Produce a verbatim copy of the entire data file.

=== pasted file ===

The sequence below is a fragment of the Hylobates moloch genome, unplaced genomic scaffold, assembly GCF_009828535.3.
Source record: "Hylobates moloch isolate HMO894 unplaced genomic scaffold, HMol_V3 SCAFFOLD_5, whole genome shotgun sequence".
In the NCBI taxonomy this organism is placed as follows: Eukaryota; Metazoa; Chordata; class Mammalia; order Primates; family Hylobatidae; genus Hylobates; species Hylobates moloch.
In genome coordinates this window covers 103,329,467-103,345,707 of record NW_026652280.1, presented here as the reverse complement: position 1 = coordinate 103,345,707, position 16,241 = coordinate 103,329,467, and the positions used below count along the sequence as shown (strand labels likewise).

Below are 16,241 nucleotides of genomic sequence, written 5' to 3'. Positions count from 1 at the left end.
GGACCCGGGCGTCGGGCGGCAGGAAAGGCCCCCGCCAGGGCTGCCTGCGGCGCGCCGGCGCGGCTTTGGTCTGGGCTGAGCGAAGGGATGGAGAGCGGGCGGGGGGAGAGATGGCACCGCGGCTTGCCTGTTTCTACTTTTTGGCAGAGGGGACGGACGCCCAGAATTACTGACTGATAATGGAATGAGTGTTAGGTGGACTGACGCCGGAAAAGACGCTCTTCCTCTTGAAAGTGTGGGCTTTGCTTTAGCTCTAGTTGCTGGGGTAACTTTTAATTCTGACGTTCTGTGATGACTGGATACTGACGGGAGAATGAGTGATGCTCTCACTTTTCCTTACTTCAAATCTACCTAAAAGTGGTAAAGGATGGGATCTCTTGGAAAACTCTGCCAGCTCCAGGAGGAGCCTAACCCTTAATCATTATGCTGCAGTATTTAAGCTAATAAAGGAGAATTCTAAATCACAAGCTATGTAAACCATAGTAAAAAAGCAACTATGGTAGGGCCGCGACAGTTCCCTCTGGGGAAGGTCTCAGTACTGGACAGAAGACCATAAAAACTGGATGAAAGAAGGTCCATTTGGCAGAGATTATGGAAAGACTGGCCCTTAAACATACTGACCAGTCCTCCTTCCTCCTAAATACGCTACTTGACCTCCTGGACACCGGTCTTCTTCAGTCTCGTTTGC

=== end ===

The sequence below is a fragment of the Hylobates moloch genome, unplaced genomic scaffold, assembly GCF_009828535.3.
Source record: "Hylobates moloch isolate HMO894 unplaced genomic scaffold, HMol_V3 SCAFFOLD_5, whole genome shotgun sequence".
In the NCBI taxonomy this organism is placed as follows: Eukaryota; Metazoa; Chordata; class Mammalia; order Primates; family Hylobatidae; genus Hylobates; species Hylobates moloch.
In genome coordinates this window covers 103,329,467-103,345,707 of record NW_026652280.1, presented here as the reverse complement: position 1 = coordinate 103,345,707, position 16,241 = coordinate 103,329,467, and the positions used below count along the sequence as shown (strand labels likewise).

Below are 16,241 nucleotides of genomic sequence, written 5' to 3'. Positions count from 1 at the left end.
GGACCCGGGCGTCGGGCGGCAGGAAAGGCCCCCGCCAGGGCTGCCTGCGGCGCGCCGGCGCGGCTTTGGTCTGGGCTGAGCGAAGGGATGGAGAGCGGGCGGGGGGAGAGATGGCACCGCGGCTTGCCTGTTTCTACTTTTTGGCAGAGGGGACGGACGCCCAGAATTACTGACTGATAATGGAATGAGTGTTAGGTGGACTGACGCCGGAAAAGACGCTCTTCCTCTTGAAAGTGTGGGCTTTGCTTTAGCTCTAGTTGCTGGGGTAACTTTTAATTCTGACGTTCTGTGATGACTGGATACTGACGGGAGAATGAGTGATGCTCTCACTTTTCCTTACTTCAAATCTACCTAAAAGTGGTAAAGGATGGGATCTCTTGGAAAACTCTGCCAGCTCCAGGAGGAGCCTAACCCTTAATCATTATGCTGCAGTATTTAAGCTAATAAAGGAGAATTCTAAATCACAAGCTATGTAAACCATAGTAAAAAAGCAACTATGGTAGGGCCGCGACAGTTCCCTCTGGGGAAGGTCTCAGTACTGGACAGAAGACCATAAAAACTGGATGAAAGAAGGTCCATTTGGCAGAGATTATGGAAAGACTGGCCCTTAAACATACTGACCAGTCCTCCTTCCTCCTAAATACGCTACTTGACCTCCTGGACACCGGTCTTCTTCAGTCTCGTTTGC